By John Hubbuch
Am I the only one suprised after reading Terry Dean's front page piece in this week's paper headlined "OPRF sets price tag on closed campus? "
I'm surprised for a number of reasons. First, I'm pretty indifferent about closing the campus to help solve the community's drug problem because I don't think it will have any more impact than tying red ribbons around trees for Drug Awareness Week, but at least red ribbons are cheap. But Yikes! The cost of closing the campus is $300,000 every year plus a one-time squishy $2 million in facilities renovation. And that's to close the campus for only half the students for the 2011-2012 school year. I wonder how much more it will cost to close the whole school?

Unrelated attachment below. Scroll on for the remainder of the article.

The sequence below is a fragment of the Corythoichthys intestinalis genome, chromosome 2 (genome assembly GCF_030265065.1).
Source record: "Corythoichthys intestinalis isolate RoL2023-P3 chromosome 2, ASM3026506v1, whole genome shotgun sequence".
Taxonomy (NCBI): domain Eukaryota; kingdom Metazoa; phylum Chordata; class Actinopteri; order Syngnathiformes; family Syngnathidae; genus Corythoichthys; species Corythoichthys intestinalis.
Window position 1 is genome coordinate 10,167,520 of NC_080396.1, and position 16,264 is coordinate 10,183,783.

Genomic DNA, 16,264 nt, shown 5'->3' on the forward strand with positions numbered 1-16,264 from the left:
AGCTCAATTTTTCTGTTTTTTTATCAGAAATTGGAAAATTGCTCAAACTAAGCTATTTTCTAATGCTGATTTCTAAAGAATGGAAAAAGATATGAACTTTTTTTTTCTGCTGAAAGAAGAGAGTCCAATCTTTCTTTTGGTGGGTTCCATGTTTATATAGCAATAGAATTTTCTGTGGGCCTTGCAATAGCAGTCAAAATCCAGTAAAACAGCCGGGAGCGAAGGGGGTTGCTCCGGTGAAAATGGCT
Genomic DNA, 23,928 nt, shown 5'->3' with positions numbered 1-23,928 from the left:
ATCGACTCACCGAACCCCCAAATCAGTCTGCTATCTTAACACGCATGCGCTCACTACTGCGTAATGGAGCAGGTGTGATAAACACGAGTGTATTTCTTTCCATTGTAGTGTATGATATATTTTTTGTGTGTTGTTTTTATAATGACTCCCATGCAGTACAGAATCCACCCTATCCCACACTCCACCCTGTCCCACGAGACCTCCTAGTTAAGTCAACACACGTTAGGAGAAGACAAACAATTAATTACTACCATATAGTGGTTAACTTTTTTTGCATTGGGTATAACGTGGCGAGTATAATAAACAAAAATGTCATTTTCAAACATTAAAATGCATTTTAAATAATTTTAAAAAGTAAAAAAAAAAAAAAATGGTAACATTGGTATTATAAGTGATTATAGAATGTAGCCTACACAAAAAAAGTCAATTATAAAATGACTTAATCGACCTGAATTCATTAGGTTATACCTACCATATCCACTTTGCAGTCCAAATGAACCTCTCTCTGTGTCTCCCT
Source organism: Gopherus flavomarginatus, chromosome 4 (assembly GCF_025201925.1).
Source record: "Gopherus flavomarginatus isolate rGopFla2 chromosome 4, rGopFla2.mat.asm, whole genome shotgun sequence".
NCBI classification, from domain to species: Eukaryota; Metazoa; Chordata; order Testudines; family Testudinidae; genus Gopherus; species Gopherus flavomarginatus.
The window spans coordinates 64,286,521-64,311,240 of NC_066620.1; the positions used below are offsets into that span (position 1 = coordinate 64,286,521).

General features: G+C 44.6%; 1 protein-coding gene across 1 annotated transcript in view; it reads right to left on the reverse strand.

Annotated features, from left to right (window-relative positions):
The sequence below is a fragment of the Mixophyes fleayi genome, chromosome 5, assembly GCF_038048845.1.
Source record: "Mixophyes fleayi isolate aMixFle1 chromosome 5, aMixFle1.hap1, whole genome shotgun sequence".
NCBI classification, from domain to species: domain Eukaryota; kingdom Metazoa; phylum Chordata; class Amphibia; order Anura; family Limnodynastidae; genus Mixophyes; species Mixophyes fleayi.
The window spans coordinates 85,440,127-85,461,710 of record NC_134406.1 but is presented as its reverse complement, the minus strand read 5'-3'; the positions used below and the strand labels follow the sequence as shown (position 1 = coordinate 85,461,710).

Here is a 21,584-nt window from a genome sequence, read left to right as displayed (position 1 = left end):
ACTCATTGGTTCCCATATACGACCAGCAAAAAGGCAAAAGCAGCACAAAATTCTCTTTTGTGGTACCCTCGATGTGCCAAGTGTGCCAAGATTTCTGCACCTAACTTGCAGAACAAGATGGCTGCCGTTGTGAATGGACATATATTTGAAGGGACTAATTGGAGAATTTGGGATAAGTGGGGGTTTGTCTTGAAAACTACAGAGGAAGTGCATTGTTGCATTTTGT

So I was surprised that it cost so much. I was even more surprised that as far as I know there was no public discussion about this huge cost when the decision to close the campus was made. How can that be? Reading Mr. Dean's story I don't know if the Board just didn't tell us the cost, or even worse, it didn't know, until after the decision was made. Maybe I missed something, but inquring minds want to know.
My final surprise is this: if the high school can spend this kind of money on partially closing the campus-- a step it knows will have only a limited impact on a community-wide problem, shouldn't it be willing to spend at least as much in new money on closing the achievement gap which is so much closer to its education mission? I don't get it.
Answer Book 2017
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